With the passage of the "Intelligence Reform and Terrorism Prevention Act of 2004," it is now possible (according to section 5502, on p. 108) to deport "foreign government officials who have committed particularly severe violations of religious freedom." This is then spelled out to mean "Any alien who, while serving as a foreign government official, was responsible for or directly carried out, at any time, particularly severe violations of religious freedom, as defined in section 3 of the International Religious Freedom Act of 1998."
That section specifies "particularly severe violations of religious freedom" to mean
systematic, ongoing, egregious violations of religious freedom, including violations such as—
(A) torture or cruel, inhuman, or degrading treatment or punishment;
(B) prolonged detention without charges;
(C) causing the disappearance of persons by the abduction or clandestine detention of those persons; or
(D) other flagrant denial of the right to life, liberty, or the security of persons.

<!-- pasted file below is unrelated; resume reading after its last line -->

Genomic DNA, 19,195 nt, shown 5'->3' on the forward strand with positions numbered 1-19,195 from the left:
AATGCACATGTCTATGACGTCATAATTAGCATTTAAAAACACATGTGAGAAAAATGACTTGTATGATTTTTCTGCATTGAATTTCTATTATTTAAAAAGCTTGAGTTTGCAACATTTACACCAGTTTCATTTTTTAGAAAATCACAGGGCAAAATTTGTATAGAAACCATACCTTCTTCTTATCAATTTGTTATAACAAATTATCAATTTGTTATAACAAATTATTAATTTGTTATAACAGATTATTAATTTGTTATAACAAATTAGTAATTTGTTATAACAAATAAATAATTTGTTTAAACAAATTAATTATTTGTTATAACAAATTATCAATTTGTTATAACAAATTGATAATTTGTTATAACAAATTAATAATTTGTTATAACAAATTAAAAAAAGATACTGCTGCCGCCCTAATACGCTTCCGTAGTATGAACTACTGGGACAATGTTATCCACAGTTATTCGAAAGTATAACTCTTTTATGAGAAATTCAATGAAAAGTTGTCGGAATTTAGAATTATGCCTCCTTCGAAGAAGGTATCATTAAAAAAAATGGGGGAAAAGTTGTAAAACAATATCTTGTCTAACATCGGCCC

William West, formerly of the Immigration and Naturalization Service, writes me that
Such violations are administrative (civil) statutes, not criminal statutes, and so are retroactive from the date of enactment of the law.
One can only speculate how many foreign government officials from majority Muslim countries might fall into this category, especially from places like Saudi Arabia, the Palestinian Authority, Iran and a number of other authoritarian Islamic regimes who sponsor religious hatred against any religion other than Islam and even against moderate Muslims. The recent Freedom House report on the vitriolic Saudi-provided religious hate literature found in American mosques is just a beginning.
This is powerful new law, and it will be very interesting to see how the U.S. government enforces it.
Further, such violations would arguably also be human rights violations. That means that former foreign government officials who came to the United States and became naturalized U.S. citizens could, as human rights violators, be subject to revocation of that naturalization. This is provided for under Section 5501 (on page 107) of the Intelligence Reform and Terrorism Prevention Act of 2004. They are also subject to investigation by the Department of Justice's newly re-empowered Office of Special Investigations (Section 5505, on p. 108).
(February 28, 2005)
Related Topics: Saudi Arabia, US policy
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